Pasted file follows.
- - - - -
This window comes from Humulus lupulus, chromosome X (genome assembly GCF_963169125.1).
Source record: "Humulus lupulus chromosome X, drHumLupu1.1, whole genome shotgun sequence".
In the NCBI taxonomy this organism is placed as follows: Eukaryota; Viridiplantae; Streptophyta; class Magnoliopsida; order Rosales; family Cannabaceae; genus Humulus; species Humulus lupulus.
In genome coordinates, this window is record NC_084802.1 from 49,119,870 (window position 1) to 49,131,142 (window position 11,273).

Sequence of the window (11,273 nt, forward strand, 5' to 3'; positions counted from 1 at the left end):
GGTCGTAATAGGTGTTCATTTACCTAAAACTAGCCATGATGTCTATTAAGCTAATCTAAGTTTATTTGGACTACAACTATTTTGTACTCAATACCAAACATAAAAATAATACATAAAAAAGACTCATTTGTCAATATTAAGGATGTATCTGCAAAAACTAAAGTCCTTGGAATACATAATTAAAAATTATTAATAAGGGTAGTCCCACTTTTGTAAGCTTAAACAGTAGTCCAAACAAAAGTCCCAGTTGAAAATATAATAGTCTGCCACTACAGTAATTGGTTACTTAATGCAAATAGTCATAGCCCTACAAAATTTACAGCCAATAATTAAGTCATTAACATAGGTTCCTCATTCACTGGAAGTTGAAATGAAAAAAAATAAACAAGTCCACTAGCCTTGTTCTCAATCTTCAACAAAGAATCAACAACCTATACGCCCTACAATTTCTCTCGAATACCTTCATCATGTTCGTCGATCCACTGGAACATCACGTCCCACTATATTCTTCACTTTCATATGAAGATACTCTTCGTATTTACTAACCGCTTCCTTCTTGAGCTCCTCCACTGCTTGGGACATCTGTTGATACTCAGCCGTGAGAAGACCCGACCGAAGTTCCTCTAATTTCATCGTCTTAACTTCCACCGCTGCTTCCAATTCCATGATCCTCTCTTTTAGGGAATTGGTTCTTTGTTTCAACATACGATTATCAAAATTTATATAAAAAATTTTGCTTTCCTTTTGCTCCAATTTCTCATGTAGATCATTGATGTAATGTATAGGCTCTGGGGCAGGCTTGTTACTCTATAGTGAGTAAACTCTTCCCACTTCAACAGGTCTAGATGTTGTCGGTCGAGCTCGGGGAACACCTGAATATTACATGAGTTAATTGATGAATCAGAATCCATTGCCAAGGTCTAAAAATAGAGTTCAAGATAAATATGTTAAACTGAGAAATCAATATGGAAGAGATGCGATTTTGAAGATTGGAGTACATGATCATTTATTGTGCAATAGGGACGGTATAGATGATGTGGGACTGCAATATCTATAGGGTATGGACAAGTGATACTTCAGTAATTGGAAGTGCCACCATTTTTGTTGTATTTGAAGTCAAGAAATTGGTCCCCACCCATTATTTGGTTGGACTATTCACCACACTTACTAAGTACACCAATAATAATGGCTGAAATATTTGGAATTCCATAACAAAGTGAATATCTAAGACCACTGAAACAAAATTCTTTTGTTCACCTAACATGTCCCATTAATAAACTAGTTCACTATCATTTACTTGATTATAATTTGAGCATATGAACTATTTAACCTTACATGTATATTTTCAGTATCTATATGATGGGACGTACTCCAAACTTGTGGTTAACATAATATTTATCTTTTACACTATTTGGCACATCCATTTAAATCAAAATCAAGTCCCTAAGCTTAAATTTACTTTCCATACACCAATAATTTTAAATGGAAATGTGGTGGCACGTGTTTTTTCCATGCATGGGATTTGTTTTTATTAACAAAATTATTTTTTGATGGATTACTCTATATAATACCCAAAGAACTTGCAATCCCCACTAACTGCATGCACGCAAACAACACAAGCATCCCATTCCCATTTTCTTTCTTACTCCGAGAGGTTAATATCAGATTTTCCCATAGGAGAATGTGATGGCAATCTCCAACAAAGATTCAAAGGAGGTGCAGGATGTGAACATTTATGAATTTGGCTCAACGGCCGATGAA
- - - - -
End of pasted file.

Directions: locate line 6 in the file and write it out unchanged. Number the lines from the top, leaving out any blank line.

GGTCGTAATAGGTGTTCATTTACCTAAAACTAGCCATGATGTCTATTAAGCTAATCTAAGTTTATTTGGACTACAACTATTTTGTACTCAATACCAAACATAAAAATAATACATAAAAAAGACTCATTTGTCAATATTAAGGATGTATCTGCAAAAACTAAAGTCCTTGGAATACATAATTAAAAATTATTAATAAGGGTAGTCCCACTTTTGTAAGCTTAAACAGTAGTCCAAACAAAAGTCCCAGTTGAAAATATAATAGTCTGCCACTACAGTAATTGGTTACTTAATGCAAATAGTCATAGCCCTACAAAATTTACAGCCAATAATTAAGTCATTAACATAGGTTCCTCATTCACTGGAAGTTGAAATGAAAAAAAATAAACAAGTCCACTAGCCTTGTTCTCAATCTTCAACAAAGAATCAACAACCTATACGCCCTACAATTTCTCTCGAATACCTTCATCATGTTCGTCGATCCACTGGAACATCACGTCCCACTATATTCTTCACTTTCATATGAAGATACTCTTCGTATTTACTAACCGCTTCCTTCTTGAGCTCCTCCACTGCTTGGGACATCTGTTGATACTCAGCCGTGAGAAGACCCGACCGAAGTTCCTCTAATTTCATCGTCTTAACTTCCACCGCTGCTTCCAATTCCATGATCCTCTCTTTTAGGGAATTGGTTCTTTGTTTCAACATACGATTATCAAAATTTATATAAAAAATTTTGCTTTCCTTTTGCTCCAATTTCTCATGTAGATCATTGATGTAATGTATAGGCTCTGGGGCAGGCTTGTTACTCTATAGTGAGTAAACTCTTCCCACTTCAACAGGTCTAGATGTTGTCGGTCGAGCTCGGGGAACACCTGAATATTACATGAGTTAATTGATGAATCAGAATCCATTGCCAAGGTCTAAAAATAGAGTTCAAGATAAATATGTTAAACTGAGAAATCAATATGGAAGAGATGCGATTTTGAAGATTGGAGTACATGATCATTTATTGTGCAATAGGGACGGTATAGATGATGTGGGACTGCAATATCTATAGGGTATGGACAAGTGATACTTCAGTAATTGGAAGTGCCACCATTTTTGTTGTATTTGAAGTCAAGAAATTGGTCCCCACCCATTATTTGGTTGGACTATTCACCACACTTACTAAGTACACCAATAATAATGGCTGAAATATTTGGAATTCCATAACAAAGTGAATATCTAAGACCACTGAAACAAAATTCTTTTGTTCACCTAACATGTCCCATTAATAAACTAGTTCACTATCATTTACTTGATTATAATTTGAGCATATGAACTATTTAACCTTACATGTATATTTTCAGTATCTATATGATGGGACGTACTCCAAACTTGTGGTTAACATAATATTTATCTTTTACACTATTTGGCACATCCATTTAAATCAAAATCAAGTCCCTAAGCTTAAATTTACTTTCCATACACCAATAATTTTAAATGGAAATGTGGTGGCACGTGTTTTTTCCATGCATGGGATTTGTTTTTATTAACAAAATTATTTTTTGATGGATTACTCTATATAATACCCAAAGAACTTGCAATCCCCACTAACTGCATGCACGCAAACAACACAAGCATCCCATTCCCATTTTCTTTCTTACTCCGAGAGGTTAATATCAGATTTTCCCATAGGAGAATGTGATGGCAATCTCCAACAAAGATTCAAAGGAGGTGCAGGATGTGAACATTTATGAATTTGGCTCAACGGCCGATGAA